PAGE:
By Greg Zlotnick, Washington Legal Clinic for the Homeless Intern
Ten weeks later, I’m just getting started.
Not on everything, mind you. My internship this summer at the Legal Clinic has provided me with an invaluable education on many fronts. The staff attorneys have mentored me as I have developed and added to my legal skills. With their guidance, my writing has become more incisive and persuasive. Orally, my confidence and clarity have grown, both speaking with, or for, clients. Perhaps most importantly, I have practiced and improved my listening: focusing on the concerns and desires of our clients, understanding the positions of collaborators.
As much as the wonderful Legal Clinic staff has guided me during my internship, the clients have helped even more. Our clients’ effort to improve the lives and opportunities of themselves and others motivates me to listen carefully, to advocate clearly, and write persuasively. No academic exercise can compare to the significance of challenging a shelter termination; no classroom simulation could prepare me for staffing intake and listening to the various challenges facing my neighbors in the Washington community. My work with the Legal Clinic’s clients has led to immense professional and personal development this summer.
It has been a meaningful and humbling education, one that’s only getting started. As I head back to school this semester, I will apply and expand my legal skills in my clinical program, the new Community Justice Project. After immersing myself in the details of federal and District programs like the Homelessness Prevention and Rapid Re-Housing Program (HPRP) and the Emergency Rent Assistance Program (ERAP), I will study more carefully state and local responses to affordable housing and homelessness this upcoming year, applying my own and our clients’ experiences with these policies to think critically about our challenges.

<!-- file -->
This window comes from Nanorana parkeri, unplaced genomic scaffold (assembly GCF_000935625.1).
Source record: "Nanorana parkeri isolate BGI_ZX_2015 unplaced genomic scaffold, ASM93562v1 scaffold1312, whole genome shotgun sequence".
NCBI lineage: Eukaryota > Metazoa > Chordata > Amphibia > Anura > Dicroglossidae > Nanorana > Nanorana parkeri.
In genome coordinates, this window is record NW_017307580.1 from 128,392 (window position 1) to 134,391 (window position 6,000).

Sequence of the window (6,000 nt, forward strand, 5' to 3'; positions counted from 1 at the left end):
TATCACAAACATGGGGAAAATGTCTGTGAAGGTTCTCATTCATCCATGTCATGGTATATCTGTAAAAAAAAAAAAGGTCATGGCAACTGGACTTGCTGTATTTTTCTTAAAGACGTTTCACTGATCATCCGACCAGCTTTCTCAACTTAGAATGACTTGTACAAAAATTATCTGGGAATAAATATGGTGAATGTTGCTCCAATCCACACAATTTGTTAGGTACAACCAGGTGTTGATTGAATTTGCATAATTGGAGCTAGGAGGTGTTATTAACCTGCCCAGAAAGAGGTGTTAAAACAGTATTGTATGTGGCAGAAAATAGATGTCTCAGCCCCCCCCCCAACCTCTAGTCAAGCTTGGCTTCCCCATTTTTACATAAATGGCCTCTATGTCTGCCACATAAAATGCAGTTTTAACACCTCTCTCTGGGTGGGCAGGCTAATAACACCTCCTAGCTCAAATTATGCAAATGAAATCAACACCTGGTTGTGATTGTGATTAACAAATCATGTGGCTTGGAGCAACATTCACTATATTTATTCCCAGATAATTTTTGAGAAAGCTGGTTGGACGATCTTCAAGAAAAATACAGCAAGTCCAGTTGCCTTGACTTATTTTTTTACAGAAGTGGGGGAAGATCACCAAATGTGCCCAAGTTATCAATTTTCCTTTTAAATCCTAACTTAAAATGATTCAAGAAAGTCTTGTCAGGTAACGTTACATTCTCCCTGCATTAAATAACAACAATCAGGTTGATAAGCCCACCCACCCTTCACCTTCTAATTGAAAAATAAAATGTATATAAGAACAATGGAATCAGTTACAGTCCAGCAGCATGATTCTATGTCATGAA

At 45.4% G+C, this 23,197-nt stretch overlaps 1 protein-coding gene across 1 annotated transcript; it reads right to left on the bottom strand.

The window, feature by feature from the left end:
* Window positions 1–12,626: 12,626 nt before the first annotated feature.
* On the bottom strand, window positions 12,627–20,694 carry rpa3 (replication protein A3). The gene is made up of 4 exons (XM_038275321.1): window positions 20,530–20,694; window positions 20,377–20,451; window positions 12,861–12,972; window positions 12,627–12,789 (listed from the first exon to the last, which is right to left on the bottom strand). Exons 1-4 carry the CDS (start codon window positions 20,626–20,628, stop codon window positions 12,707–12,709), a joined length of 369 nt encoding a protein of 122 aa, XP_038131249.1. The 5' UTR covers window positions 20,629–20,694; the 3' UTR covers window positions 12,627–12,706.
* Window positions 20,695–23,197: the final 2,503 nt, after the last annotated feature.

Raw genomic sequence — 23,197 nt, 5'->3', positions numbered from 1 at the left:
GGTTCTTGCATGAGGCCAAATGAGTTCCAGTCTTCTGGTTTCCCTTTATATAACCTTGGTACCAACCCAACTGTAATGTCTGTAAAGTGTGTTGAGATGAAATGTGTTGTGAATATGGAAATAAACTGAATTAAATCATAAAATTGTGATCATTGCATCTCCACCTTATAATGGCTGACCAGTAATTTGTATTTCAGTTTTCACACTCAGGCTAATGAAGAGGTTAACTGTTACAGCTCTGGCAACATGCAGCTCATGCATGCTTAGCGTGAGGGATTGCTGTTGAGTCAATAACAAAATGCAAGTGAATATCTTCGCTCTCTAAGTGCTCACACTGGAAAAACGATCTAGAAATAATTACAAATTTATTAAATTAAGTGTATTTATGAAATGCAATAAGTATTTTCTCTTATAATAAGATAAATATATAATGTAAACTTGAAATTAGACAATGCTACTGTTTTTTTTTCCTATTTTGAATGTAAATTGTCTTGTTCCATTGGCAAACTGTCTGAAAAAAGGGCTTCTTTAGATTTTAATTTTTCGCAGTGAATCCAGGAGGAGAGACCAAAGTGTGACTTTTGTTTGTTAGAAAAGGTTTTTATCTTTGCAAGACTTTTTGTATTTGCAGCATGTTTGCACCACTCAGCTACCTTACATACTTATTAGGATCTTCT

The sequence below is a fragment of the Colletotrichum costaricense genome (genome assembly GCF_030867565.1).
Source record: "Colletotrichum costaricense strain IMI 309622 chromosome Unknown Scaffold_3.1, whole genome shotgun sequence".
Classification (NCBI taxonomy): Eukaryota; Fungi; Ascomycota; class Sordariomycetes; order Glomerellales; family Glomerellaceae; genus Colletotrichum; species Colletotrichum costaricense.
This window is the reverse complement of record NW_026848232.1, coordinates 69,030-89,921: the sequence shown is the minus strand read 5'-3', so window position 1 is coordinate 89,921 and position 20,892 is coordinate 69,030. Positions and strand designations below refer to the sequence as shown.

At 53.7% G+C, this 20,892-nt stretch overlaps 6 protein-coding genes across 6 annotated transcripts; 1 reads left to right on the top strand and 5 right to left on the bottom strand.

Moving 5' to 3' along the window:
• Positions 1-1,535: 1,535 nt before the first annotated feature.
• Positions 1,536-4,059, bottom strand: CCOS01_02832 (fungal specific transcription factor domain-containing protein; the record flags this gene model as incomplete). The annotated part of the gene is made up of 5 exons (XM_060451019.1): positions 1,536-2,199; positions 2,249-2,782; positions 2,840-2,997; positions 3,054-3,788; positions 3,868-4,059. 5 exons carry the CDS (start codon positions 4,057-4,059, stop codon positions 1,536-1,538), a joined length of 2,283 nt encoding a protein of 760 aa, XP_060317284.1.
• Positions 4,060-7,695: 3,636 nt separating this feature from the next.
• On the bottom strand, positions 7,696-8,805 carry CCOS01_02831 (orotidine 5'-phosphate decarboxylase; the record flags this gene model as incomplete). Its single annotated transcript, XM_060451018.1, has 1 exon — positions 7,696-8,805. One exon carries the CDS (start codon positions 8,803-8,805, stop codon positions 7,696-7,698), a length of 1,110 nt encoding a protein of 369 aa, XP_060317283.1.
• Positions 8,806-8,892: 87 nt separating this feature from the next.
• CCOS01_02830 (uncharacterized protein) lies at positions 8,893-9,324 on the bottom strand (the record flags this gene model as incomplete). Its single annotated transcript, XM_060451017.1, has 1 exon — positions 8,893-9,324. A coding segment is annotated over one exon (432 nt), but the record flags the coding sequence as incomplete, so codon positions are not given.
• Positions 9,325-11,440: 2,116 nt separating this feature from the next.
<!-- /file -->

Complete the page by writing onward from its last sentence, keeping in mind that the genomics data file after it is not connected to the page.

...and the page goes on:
But beyond enhancing my practical legal skills and expanding my substantive knowledge of housing and homelessness issues, I look forward to deepening my commitment to building, to borrow from the Legal Clinic’s mission, a more just and inclusive society. The kind of commitment the Legal Clinic staff demonstrates, working with clients to find a safe place to stay, no matter the hour. The kind of commitment our clients show when they maintain their dignity and intensity in the face of unsettling obstacles. The kind of commitment advocates for low-income Washingtonians exhibit during difficult economic times, when the numbers seeking help grow.
My time here at the Legal Clinic is drawing to a close, and I will miss it dearly. But my work that I started here, my commitment to social justice—well, I’m just getting started.
Greg Zlotnick was a law clerk at the Washington Legal Clinic for the Homeless this summer. He is entering his third year at Georgetown University Law Center.